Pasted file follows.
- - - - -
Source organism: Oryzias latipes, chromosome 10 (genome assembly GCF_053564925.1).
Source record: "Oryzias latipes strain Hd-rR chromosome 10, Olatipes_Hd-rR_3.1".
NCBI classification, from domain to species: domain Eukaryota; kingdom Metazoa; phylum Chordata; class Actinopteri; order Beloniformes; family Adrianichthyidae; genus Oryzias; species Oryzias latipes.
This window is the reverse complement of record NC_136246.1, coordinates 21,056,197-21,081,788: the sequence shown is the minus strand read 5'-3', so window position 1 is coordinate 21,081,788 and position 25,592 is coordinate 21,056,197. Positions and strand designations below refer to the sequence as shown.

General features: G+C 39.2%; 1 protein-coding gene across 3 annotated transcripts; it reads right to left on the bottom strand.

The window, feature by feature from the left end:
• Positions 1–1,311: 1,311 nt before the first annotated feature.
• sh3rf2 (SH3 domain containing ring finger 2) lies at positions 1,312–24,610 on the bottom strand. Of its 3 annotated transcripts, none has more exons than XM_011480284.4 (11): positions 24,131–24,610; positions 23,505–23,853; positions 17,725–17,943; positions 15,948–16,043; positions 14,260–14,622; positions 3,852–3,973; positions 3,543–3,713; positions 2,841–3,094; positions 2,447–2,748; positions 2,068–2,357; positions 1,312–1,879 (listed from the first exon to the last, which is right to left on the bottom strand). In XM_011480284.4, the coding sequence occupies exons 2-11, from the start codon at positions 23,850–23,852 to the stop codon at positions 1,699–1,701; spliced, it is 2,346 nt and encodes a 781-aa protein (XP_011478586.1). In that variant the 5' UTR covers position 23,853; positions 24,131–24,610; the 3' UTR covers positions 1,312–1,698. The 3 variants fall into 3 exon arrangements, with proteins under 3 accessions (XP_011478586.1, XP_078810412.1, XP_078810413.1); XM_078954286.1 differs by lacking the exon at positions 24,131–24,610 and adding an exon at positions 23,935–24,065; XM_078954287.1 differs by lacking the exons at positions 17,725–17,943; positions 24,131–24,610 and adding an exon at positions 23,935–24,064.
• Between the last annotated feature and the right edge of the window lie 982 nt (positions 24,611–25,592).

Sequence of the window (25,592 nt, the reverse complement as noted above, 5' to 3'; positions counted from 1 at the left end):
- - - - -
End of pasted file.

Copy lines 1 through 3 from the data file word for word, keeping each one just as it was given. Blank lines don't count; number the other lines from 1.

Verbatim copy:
Source organism: Oryzias latipes, chromosome 10 (genome assembly GCF_053564925.1).
Source record: "Oryzias latipes strain Hd-rR chromosome 10, Olatipes_Hd-rR_3.1".
NCBI classification, from domain to species: domain Eukaryota; kingdom Metazoa; phylum Chordata; class Actinopteri; order Beloniformes; family Adrianichthyidae; genus Oryzias; species Oryzias latipes.